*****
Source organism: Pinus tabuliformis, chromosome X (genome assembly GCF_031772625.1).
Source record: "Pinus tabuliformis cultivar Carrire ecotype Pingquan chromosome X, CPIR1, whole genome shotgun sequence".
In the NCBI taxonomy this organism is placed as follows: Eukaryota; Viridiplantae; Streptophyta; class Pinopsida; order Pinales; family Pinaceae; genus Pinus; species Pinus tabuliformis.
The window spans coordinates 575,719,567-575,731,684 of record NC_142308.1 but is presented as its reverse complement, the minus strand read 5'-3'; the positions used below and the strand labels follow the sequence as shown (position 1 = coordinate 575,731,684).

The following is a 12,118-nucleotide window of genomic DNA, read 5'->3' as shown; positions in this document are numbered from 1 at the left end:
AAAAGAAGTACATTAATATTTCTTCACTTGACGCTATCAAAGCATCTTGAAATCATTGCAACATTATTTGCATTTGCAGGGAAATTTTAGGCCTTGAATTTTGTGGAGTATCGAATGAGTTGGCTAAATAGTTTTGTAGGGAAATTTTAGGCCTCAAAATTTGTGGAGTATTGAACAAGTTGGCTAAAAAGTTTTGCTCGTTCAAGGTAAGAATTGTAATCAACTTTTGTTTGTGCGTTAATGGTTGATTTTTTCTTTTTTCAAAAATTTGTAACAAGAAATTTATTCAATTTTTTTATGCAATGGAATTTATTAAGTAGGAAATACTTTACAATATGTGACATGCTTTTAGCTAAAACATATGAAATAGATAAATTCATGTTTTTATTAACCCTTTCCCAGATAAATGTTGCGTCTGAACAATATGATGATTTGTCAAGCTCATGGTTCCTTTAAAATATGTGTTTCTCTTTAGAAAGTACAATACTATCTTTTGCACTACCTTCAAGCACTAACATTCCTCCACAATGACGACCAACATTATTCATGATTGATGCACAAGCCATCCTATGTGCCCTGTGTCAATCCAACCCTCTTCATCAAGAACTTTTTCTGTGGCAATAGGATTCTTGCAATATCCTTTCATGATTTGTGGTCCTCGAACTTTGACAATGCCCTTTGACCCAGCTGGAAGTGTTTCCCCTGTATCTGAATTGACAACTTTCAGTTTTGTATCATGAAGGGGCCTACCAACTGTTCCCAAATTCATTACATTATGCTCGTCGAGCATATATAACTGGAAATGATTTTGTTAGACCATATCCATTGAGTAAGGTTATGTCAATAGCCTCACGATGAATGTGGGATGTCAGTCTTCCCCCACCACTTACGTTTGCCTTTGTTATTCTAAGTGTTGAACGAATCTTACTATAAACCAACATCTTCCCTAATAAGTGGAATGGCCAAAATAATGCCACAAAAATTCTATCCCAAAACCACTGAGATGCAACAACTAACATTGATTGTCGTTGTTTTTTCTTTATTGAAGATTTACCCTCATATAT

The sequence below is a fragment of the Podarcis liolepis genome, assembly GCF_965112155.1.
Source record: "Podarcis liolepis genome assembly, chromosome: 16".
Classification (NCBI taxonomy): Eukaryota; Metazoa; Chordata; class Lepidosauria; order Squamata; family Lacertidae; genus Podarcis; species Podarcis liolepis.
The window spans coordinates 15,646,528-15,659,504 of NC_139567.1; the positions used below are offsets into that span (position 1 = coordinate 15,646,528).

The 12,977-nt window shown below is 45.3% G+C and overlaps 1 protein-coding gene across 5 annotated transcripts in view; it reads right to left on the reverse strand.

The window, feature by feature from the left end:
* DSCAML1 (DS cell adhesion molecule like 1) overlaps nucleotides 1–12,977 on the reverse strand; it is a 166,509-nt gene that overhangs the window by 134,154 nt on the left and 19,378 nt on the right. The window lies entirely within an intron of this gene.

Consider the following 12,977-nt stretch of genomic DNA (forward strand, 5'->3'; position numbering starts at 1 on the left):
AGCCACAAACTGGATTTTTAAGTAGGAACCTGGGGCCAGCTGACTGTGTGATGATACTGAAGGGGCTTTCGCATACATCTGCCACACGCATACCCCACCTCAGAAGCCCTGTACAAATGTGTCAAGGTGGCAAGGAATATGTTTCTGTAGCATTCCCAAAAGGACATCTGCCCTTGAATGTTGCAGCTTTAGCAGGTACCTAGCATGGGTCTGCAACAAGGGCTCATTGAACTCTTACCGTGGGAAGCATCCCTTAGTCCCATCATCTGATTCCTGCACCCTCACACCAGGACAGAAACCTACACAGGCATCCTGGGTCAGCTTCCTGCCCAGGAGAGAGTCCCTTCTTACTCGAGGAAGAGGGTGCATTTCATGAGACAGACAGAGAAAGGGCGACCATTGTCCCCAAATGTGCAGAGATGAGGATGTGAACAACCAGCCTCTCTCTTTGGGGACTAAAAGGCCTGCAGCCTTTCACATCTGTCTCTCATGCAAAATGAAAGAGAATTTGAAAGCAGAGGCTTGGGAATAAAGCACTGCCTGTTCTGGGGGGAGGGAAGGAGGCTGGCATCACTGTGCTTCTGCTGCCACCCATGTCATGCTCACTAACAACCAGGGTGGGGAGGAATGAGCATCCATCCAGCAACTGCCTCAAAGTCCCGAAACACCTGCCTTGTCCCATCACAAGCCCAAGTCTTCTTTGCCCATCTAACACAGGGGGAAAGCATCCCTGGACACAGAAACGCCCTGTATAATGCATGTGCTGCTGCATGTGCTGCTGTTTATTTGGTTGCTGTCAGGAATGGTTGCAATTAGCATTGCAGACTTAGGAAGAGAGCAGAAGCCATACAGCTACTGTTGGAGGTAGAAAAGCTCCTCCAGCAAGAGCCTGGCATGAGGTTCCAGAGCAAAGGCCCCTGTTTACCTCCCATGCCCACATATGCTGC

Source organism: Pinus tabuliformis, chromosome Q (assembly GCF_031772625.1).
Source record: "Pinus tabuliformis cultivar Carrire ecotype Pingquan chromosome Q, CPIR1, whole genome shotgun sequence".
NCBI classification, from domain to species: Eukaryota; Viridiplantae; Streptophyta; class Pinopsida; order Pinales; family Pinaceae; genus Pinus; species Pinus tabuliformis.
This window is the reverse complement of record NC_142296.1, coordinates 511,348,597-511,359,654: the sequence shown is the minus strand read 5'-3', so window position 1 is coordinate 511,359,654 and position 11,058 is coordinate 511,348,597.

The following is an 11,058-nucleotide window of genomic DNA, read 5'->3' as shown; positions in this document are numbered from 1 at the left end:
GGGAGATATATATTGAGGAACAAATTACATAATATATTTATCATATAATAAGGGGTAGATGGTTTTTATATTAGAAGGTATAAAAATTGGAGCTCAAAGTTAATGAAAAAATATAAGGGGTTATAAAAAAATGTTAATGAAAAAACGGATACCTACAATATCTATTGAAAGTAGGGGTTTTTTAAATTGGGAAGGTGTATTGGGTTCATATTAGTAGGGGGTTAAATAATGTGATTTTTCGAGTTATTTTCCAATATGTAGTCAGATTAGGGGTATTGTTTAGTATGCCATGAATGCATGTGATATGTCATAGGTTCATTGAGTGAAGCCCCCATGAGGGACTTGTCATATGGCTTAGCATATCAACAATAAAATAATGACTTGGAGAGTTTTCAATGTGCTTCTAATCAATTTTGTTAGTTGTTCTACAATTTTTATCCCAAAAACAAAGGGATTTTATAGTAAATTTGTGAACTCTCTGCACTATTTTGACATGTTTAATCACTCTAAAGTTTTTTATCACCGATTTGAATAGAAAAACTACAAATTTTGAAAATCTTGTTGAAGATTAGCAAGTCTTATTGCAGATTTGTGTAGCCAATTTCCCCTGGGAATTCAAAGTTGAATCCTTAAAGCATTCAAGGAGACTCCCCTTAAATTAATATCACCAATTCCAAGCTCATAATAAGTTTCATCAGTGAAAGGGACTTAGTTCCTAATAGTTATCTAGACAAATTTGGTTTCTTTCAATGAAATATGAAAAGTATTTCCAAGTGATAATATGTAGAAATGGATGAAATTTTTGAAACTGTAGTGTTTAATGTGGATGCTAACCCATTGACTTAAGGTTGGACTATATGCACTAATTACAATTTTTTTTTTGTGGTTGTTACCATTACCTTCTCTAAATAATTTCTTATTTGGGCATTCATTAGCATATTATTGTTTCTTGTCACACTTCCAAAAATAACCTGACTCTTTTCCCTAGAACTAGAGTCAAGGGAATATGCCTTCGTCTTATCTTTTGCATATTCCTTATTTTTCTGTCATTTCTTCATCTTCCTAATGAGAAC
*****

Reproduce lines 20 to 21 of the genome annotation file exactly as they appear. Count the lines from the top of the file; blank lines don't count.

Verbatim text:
The following is an 11,058-nucleotide window of genomic DNA, read 5'->3' as shown; positions in this document are numbered from 1 at the left end:
GGGAGATATATATTGAGGAACAAATTACATAATATATTTATCATATAATAAGGGGTAGATGGTTTTTATATTAGAAGGTATAAAAATTGGAGCTCAAAGTTAATGAAAAAATATAAGGGGTTATAAAAAAATGTTAATGAAAAAACGGATACCTACAATATCTATTGAAAGTAGGGGTTTTTTAAATTGGGAAGGTGTATTGGGTTCATATTAGTAGGGGGTTAAATAATGTGATTTTTCGAGTTATTTTCCAATATGTAGTCAGATTAGGGGTATTGTTTAGTATGCCATGAATGCATGTGATATGTCATAGGTTCATTGAGTGAAGCCCCCATGAGGGACTTGTCATATGGCTTAGCATATCAACAATAAAATAATGACTTGGAGAGTTTTCAATGTGCTTCTAATCAATTTTGTTAGTTGTTCTACAATTTTTATCCCAAAAACAAAGGGATTTTATAGTAAATTTGTGAACTCTCTGCACTATTTTGACATGTTTAATCACTCTAAAGTTTTTTATCACCGATTTGAATAGAAAAACTACAAATTTTGAAAATCTTGTTGAAGATTAGCAAGTCTTATTGCAGATTTGTGTAGCCAATTTCCCCTGGGAATTCAAAGTTGAATCCTTAAAGCATTCAAGGAGACTCCCCTTAAATTAATATCACCAATTCCAAGCTCATAATAAGTTTCATCAGTGAAAGGGACTTAGTTCCTAATAGTTATCTAGACAAATTTGGTTTCTTTCAATGAAATATGAAAAGTATTTCCAAGTGATAATATGTAGAAATGGATGAAATTTTTGAAACTGTAGTGTTTAATGTGGATGCTAACCCATTGACTTAAGGTTGGACTATATGCACTAATTACAATTTTTTTTTTGTGGTTGTTACCATTACCTTCTCTAAATAATTTCTTATTTGGGCATTCATTAGCATATTATTGTTTCTTGTCACACTTCCAAAAATAACCTGACTCTTTTCCCTAGAACTAGAGTCAAGGGAATATGCCTTCGTCTTATCTTTTGCATATTCCTTATTTTTCTGTCATTTCTTCATCTTCCTAATGAGAAC